“Mom’s outside in the foyer waiting, dad,” I said at the time. No movement, just sadness in your eyes. No money left in your pocket, with five kids and a wife back home needing more than words of love. As I grew up into the world I felt that same helplessness mom felt, knowing there was going to be little to eat for a few days.

I remember that young boy, me, retreating to the front of the appropriately named, Sports Taverne, in Rouyn. Weaving between tables of empty glasses, stale air and go-go dancers noticing they hardly wore a thing. My eyes flicked around, right and left, a tightness growing between my legs. I wasn’t supposed to like coming in there, but I did.

Mom was waiting. Unescorted ladies couldn’t enter the Taverne, but male kids like me could. It was confusing.

*

My friends and I drove into the Province of Quebec at 8 pm; 7 pm Truro, Nova Scotia time. Greeted by purple streaks, pastel strands of cloudy wisps, silver and gold wrestled for sky space. It was a nice welcome for a return to my home province. As darkness descended, rumbles of wheels followed. Trees mashed together in darkness, only their tops bathed in rays of descending sun, reluctant to leave this world.

House lights lit up like flames from jack-lanterns, directing us to Riviere Du Loup. Hills as sleepy lions humped along the shore followed our car’s movement as it sped along on rubbery steps. The man in the moon seemed sad. He must have looked into my soul. Truck trains, two 52-foot trailers, full loads attached to a semi roared alongside. Trees whizzed by, water flashed silvery reflections, and the sky tumbled into a sleepy stillness as farmers continued to plow their fields.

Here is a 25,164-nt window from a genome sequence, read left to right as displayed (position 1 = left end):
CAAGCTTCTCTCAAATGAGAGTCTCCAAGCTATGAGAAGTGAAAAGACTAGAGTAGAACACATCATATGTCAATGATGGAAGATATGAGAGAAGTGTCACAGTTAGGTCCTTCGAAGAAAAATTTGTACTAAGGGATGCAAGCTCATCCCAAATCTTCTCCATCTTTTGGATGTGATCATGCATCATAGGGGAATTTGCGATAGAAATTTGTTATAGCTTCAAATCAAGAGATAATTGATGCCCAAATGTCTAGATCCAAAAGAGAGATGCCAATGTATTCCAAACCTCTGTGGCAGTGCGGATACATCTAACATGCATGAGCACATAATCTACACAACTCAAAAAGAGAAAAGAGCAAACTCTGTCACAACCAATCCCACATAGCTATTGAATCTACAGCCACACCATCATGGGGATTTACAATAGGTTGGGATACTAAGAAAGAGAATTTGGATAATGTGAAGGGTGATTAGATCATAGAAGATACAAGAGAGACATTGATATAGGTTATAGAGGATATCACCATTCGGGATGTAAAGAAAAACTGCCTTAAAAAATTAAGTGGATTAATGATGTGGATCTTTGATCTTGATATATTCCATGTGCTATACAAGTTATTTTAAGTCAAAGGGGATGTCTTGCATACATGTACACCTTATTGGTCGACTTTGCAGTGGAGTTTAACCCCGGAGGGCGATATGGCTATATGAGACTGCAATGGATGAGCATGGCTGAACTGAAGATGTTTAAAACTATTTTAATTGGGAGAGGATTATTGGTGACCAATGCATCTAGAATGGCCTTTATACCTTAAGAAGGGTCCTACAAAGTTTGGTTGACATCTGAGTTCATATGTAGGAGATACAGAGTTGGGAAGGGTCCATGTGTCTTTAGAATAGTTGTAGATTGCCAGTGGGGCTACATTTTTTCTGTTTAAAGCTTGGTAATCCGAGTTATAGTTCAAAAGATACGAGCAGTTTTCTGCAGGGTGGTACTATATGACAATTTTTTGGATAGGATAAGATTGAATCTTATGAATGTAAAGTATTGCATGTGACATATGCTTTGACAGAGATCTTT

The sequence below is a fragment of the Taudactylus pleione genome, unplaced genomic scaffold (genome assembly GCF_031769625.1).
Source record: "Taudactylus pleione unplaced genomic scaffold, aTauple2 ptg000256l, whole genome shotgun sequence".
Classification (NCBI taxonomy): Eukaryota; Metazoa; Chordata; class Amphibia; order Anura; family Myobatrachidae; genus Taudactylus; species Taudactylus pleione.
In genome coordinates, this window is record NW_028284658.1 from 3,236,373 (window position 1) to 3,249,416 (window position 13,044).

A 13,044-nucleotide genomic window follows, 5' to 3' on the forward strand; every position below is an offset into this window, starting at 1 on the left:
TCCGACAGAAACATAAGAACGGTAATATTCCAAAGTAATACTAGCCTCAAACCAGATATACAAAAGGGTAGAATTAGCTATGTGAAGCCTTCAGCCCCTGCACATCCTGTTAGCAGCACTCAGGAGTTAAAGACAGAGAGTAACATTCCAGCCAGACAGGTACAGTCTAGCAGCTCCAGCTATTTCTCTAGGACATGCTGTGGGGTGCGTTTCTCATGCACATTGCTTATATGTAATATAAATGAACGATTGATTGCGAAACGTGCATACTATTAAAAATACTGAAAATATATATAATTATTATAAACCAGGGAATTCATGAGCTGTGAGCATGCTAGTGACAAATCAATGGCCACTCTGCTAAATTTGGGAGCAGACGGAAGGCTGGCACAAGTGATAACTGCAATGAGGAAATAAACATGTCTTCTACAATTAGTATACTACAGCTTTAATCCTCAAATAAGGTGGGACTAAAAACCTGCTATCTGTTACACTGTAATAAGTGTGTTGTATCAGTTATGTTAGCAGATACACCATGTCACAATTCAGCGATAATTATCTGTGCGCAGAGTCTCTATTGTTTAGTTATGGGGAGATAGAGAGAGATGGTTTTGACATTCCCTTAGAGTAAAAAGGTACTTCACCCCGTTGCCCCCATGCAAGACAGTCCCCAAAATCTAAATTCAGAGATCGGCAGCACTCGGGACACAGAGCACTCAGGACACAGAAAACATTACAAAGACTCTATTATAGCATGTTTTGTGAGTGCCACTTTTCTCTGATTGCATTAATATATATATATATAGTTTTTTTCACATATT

Bedroom lights peeked between blinds, peering from windows. It’s as if a ranch was tired out and shutting down after a hard day on the range. You enjoyed reading Zane Grey westerns. So did I. I always wanted to be a cowboy, ever since I was around eight. I remember running around in the snow after opening up my neat Christmas present, cap guns blazing. I wanted to be the hero, the brave one capturing villains. And rescuing helpless damsels, waiting for someone like me to come along.

It was my nature always wanting to help others. And perhaps explains why I spent twenty-two years in Community and Social Services work.

I was so young and innocent in my youth. And as I grew older, much of that bravado left me. Life’s bruises stuck like shades of brown skin. You kept telling me how tough the world could be, especially after you climbed back home after the Second World War. Dear dad, so much to remember. My head feels like a cliché. Burnt fields outside my window appear as darker patches within a spreading quilt.

A car begins to race ahead on a road parallel to ours. Front and sidelights challenging. Wants to play -- now going ahead. It’s just like you, isn’t it dad? I know it is. Always telling me I can do better. Sometimes I can’t move fast enough to keep up. Guess I’m not supposed to get ahead of myself. And I know you’ll be there waiting for me, at least in spirit.

No nagging, no complaining and giving me no chance to sulk and run off into the woods where my respite always waited, by some bank alongside a wilderness lake. I’m really trapped here in the car, a captive heading in only one direction, to a funeral, yours.